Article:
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ARS Home » Northeast Area » Ithaca, New York » Robert W. Holley Center for Agriculture & Health » Plant, Soil and Nutrition Research » Research » Publications at this Location » Publication #310539

Title: Recombination in maize is stable, predictable, and associated with genetic load: a joint study of the US and Chinese maize NAM populations

item RODGERS-MELNICK, ELI - Cornell University
item Bradbury, Peter
item ELSHIRE, ROBERT - Agresearch
item GLAUBITZ, JEFFREY - Cornell University
item ARCHARYA, CHARLOTTE - Cornell University
item MITCHELL, SHARON - Cornell University
item LI, CHUNHUI - Chinese Academy Of Agricultural Sciences
item LI, YONGXIANG - Chinese Academy Of Agriculture & Mechanical Sciences
item Buckler, Edward - Ed

Submitted to: Proceedings of the National Academy of Sciences (PNAS)
Publication Type: Peer Reviewed Journal
Publication Acceptance Date: 2/6/2015
Publication Date: 3/24/2015
Publication URL:
Citation: Rodgers-Melnick, E., Bradbury, P., Elshire, R.J., Glaubitz, J.C., Archarya, C.B., Mitchell, S.E., Li, C., Li, Y., Buckler IV, E.S. 2015. Recombination in maize is stable, predictable, and associated with genetic load: a joint study of the US and Chinese maize NAM populations. Proceedings of the National Academy of Sciences. 112(12):3823.

Interpretive Summary: This is a study of genome-wide patterns of meiotic recombination in two distinct maize populations used by researchers internationally to map diverse quantitative traits. We use a novel application of genotyping-by-sequencing (GBS) technology to define the locations of 136,000 recombination breakpoints. Using this dataset, we observe that recombination is surprisingly stable across diverse lines and it is predictable from genomic features of maize reference genome, despite extensive structural variation among founder lines. There is evidence for several previous uncharacterized large inversions that completely suppress recombination in several families and several hundred newly identified recombination hotspots across the genome, associated with DNA hypomethylation, increased GC content, and fewer segregating deleterious alleles. This is the first direct evidence of a genome-wide inverse relationship between the recombination rate and the genetic load. We show that despite the tremendous diversity among NAM founders within and between these two families, recombination is remarkably consistent and associated with a number of genomic features on a fine scale, including probable deleterious variation.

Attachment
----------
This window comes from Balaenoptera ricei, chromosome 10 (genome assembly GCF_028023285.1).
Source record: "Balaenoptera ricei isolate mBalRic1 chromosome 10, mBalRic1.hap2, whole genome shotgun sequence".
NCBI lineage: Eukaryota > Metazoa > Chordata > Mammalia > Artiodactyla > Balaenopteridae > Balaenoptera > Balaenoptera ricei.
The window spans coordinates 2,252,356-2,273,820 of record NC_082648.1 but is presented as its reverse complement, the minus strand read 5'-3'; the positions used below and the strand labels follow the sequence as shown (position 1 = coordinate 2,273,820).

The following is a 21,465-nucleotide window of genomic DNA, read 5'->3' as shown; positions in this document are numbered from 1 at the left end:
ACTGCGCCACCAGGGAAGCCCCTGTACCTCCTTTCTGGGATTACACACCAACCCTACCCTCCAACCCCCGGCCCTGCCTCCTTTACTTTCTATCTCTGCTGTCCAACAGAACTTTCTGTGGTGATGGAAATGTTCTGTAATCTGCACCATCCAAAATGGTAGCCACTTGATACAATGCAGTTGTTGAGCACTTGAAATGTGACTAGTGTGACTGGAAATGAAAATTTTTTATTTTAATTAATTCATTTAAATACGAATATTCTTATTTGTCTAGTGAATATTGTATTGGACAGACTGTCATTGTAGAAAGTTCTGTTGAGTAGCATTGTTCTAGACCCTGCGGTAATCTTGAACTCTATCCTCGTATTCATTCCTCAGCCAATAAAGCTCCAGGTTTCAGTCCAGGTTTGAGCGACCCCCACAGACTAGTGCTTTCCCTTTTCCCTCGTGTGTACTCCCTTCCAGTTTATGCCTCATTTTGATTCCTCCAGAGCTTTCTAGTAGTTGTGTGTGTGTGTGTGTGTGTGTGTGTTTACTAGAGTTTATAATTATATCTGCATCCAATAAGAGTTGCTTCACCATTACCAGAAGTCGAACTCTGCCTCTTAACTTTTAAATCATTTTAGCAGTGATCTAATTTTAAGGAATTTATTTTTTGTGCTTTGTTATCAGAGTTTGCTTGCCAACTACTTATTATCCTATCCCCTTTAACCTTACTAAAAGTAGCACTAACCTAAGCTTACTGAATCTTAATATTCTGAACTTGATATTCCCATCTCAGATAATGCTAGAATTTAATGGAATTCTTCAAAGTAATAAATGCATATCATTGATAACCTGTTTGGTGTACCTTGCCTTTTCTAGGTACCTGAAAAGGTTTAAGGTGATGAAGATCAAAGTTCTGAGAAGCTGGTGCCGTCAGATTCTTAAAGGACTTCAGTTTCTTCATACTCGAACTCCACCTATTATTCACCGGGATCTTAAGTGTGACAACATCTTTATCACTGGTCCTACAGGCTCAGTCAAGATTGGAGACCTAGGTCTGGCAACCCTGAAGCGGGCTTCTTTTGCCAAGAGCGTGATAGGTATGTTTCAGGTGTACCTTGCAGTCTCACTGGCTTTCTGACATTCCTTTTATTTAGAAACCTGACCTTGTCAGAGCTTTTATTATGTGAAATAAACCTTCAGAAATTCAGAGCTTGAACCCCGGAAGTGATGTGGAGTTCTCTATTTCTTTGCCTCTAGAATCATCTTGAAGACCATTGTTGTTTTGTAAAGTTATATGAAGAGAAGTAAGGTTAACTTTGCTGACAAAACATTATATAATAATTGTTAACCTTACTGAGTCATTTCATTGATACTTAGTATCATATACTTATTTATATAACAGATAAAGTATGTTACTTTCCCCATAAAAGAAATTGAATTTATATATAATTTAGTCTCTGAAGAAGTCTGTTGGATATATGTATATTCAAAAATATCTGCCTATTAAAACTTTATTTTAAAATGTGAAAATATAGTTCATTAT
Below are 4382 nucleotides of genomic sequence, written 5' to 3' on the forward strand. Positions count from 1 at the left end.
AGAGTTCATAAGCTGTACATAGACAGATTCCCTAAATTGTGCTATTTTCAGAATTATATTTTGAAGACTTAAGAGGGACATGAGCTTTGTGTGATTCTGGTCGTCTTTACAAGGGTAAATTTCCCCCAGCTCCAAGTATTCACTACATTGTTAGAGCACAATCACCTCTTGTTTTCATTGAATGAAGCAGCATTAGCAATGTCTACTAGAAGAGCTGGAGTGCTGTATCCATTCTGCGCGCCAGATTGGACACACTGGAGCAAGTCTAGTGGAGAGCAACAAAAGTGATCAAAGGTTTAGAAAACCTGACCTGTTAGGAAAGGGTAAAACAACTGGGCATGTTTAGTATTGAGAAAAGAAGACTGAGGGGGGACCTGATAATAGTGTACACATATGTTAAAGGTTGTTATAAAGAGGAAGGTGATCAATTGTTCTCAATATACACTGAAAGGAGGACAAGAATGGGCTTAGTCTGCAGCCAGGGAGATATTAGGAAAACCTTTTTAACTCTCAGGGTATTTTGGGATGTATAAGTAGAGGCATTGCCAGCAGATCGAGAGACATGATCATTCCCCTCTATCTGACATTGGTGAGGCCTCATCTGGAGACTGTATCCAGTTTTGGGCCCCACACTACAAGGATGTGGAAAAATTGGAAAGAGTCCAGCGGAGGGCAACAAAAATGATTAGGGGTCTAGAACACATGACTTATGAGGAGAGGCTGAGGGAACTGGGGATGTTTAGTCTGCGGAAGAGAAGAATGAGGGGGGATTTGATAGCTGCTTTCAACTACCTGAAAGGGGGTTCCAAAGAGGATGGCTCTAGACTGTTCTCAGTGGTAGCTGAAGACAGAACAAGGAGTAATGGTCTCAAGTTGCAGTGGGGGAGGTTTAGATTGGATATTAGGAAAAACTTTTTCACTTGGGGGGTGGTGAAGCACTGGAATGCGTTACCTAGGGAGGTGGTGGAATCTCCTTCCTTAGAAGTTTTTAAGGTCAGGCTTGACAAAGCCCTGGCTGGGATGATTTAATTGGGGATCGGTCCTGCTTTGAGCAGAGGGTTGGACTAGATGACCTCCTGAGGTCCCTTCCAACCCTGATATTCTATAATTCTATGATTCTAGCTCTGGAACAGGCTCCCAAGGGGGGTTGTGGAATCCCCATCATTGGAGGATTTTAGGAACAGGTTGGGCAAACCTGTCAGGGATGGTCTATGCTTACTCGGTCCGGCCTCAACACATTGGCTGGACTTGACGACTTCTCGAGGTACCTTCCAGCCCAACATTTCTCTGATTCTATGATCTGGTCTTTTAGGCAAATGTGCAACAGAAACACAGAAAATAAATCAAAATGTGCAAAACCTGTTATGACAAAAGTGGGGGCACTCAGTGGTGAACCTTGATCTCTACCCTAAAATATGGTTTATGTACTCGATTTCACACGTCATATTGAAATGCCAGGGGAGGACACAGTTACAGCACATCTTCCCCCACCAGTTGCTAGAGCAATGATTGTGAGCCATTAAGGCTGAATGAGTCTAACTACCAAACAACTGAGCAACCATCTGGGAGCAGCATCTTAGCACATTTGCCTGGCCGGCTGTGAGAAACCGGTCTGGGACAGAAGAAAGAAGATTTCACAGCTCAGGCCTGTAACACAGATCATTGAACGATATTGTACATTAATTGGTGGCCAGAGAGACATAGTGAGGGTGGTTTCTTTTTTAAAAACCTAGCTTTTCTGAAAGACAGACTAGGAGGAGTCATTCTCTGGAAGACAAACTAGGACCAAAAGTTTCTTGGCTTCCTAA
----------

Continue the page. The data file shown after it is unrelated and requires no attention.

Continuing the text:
Technical Abstract: Among the fundamental evolutionary forces, recombination arguably has the largest impact on the practical work of plant breeders. Varying over 1,000-fold across the maize genome, the local meiotic recombination rate limits the resolving power of quantitative trait mapping and the precision of favorable allele introgression. The consequences of low recombination also theoretically extend to the species-wide scale by decreasing the power of selection relative to genetic drift and thereby hindering the purging of deleterious mutations. In this study we used genotyping-by-sequencing (GBS) to identify 136,000 recombination breakpoints at high resolution within United States and Chinese maize nested association mapping populations. We find that the pattern of crossovers is highly predictable on the broad scale, following the distribution of gene density and CpG methylation. Several large inversions also suppress recombination in distinct regions of several families. We also identify recombination hotspots ranging in size from 1kb to 30kb. We find these hotspots to be historically stable and, when compared to similar regions with low recombination, to have strongly differentiated patterns of DNA methylation and GC content. Using Genomic Evolutionary Rate Profiling (GERP) to identify putative deleterious polymorphsms, we also find evidence for reduced genetic load in hotpot regions, a phenomenon that may have considerable practical importance for breeding programs worldwide.